Life for children in youth custody filled with ‘palpable tension and paranoia’, new report finds
Life for children in youth custody is filled with “palpable tension and paranoia” brought on by the threat of violence, frequently cancelled family visits and few chances to build positive relationships, a new report has found.
Some said they spent just 30 minutes outside their cells at the weekend, according to a report for the Children’s Commissioner for England Dame Rachel de Souza.
Too many of the children, aged 10 to 18, felt the setting was too risky to ask their loved ones to visit and they were also left without any meaningful alternative to important family relationships.
Of the children in custody in December 2022, 98% were boys and 24% were black – compared to 6% in the population of 10 to 18-year-olds in England and Wales.
Those in custody included 93% who had received support for special educational needs, 91% who had been persistently absent from school and 53% had a social worker.
Many of the children in youth custody who had links to gangs said they were living in a state of “constant vigilance” as boredom and frustration from a lack of purposeful things to do sometimes led to fights that often ended up with trips to the hospital.
Dame Rachel (pictured), who said there is “unacceptably inconsistent” support for some families to keep in contact with their child, said: “Children must be treated, first and foremost, as children – not as criminals, regardless of the circumstances that led them to being in custody.”
The report, which looked at the barriers which stop children from having strong relationships with their families or with the professionals who care for them, found positive family influences can boost a young person’s prospects and wellbeing by acting as a form of protection.
The findings come days after similar issues of trust and the performance of public services designed to protect the youngsters were raised in research released by the Children’s Commissioner which highlighted “alarming interactions” between children and the police under stop-and-search powers.
It found that 38% of eight to 17-year-olds strip-searched by police between 2018 and mid 2022 were black, and that they were predominantly black boys.
The new report says those in custody had to deal with last-minute cancellations of family visits, not having enough money to make calls to relatives or also a lack of privacy during visits or calls.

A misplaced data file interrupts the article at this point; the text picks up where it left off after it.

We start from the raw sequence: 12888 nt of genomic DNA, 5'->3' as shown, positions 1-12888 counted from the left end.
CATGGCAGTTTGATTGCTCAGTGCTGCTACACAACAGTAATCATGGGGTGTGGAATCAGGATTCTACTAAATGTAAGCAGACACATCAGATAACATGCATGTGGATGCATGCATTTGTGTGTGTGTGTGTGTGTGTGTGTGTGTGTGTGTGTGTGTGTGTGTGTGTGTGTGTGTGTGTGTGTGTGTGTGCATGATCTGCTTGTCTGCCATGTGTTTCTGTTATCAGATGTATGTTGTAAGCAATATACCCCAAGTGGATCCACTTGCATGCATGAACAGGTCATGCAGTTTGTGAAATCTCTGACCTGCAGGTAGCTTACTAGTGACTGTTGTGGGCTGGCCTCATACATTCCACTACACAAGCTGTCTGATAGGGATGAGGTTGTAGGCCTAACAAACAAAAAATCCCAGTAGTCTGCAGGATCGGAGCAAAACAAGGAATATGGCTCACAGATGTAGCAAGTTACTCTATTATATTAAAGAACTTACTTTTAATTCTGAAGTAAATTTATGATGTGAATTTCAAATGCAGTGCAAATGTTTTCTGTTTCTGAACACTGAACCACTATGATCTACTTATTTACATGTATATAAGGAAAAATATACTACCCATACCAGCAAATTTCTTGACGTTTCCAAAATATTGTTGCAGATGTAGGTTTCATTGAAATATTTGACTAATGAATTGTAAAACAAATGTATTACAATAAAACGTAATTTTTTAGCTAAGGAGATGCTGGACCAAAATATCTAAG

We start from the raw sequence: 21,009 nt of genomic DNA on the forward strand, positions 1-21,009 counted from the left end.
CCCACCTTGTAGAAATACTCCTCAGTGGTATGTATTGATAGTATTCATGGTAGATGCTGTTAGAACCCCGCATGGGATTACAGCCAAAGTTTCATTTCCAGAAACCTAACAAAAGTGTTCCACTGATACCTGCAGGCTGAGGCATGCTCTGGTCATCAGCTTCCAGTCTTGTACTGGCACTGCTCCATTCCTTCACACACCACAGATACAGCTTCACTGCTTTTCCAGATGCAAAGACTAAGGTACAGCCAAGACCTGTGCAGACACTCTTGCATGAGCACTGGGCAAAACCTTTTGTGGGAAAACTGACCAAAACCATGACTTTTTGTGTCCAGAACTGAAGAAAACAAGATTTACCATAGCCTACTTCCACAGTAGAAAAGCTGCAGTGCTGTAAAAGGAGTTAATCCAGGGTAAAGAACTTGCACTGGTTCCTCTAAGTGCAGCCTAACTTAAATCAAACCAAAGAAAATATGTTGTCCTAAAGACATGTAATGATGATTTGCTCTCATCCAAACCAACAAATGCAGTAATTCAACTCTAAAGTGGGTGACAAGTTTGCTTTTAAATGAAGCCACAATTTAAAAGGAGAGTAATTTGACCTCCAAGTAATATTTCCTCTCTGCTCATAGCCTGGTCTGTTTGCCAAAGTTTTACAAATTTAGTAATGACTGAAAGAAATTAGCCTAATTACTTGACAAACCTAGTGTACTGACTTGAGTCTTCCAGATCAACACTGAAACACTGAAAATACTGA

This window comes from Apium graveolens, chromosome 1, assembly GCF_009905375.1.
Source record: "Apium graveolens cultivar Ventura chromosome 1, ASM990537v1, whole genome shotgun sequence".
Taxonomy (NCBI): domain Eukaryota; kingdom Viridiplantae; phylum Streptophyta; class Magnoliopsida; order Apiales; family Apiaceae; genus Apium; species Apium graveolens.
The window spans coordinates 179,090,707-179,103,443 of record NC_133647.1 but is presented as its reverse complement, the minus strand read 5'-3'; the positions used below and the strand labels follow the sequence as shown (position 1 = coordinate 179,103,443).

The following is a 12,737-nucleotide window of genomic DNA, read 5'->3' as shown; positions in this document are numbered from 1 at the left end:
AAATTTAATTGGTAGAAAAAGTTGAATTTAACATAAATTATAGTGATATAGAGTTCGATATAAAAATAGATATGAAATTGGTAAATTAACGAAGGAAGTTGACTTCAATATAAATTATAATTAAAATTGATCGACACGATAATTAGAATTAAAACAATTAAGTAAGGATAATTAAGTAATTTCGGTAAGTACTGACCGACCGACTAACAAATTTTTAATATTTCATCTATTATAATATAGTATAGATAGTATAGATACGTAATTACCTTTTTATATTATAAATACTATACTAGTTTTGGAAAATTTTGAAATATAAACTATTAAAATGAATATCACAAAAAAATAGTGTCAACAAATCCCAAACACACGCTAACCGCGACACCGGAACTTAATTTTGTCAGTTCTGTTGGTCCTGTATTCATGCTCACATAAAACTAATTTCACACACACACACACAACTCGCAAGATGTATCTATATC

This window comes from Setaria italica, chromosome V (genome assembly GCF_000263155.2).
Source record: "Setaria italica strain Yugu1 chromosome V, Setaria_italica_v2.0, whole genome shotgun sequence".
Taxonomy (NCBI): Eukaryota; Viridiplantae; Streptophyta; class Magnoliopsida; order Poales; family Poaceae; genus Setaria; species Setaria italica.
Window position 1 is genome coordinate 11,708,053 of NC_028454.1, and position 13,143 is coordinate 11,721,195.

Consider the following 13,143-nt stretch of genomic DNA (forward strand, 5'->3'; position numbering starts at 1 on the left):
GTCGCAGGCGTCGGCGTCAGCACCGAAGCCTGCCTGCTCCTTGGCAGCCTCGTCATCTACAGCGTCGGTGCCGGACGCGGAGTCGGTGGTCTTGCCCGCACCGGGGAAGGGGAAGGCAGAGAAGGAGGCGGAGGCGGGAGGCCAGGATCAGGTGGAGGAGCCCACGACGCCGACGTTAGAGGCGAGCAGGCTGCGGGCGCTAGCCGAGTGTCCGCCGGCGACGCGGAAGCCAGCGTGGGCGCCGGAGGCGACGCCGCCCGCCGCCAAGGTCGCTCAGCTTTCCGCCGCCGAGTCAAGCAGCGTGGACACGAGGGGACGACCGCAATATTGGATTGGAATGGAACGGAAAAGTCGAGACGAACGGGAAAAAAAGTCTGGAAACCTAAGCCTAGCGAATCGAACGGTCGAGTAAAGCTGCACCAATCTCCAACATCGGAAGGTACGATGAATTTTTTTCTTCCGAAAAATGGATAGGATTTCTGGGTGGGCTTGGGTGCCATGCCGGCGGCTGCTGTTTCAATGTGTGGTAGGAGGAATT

Just 56% of young people in youth custody settings between 2021-22 had at least one in-person visit in the month to November 13 last year while 44% had none at all.
Half of the children in young offender institutes (YOI) did not receive a single visit during this time period.
Virtual visits, which were introduced during the pandemic, was a positive way to keep in touch but enough of them were not on available.
Booking them was difficult and they could became tense and awkward without any privacy and hampered by “glitchy” technology that froze.
The support for families whose child was placed in a centre miles from their home was also described as inconsistent.
Dame Rachel said: “Once again, we see a group of children – mostly boys, many of them black, and overwhelmingly with special educational needs or having missed school – left without the chance to maintain the positive family relationships that sustain them, with minimal opportunities for enriching activities or education. One third of them will go on to reoffend.
“Children must be treated, first and foremost, as children – not as criminals, regardless of the circumstances that led them to being in custody.
“We must match the efforts in recent years to reduce the numbers of children in custody with a dedicated programme of reform.”
In 2021-22 there was an average of just 450 children in youth custody at any one time – a historic low after policies were introduced to reduce these numbers over the last decade.
Dame Rachel added: “In my role I hold a special responsibility for the rights of children living away from home.
“I believe deeply that they should receive the same profound love and protection from a ‘family’ as any other child, whatever form that may take and wherever they live, because it is a stabilising force that can support them to thrive into adulthood.
“While there are some positive examples of families being supported to visit their children in custody, and visits or calls being prioritised, this remains unacceptably inconsistent across the youth estate – despite the relatively small numbers of children living in these settings. “
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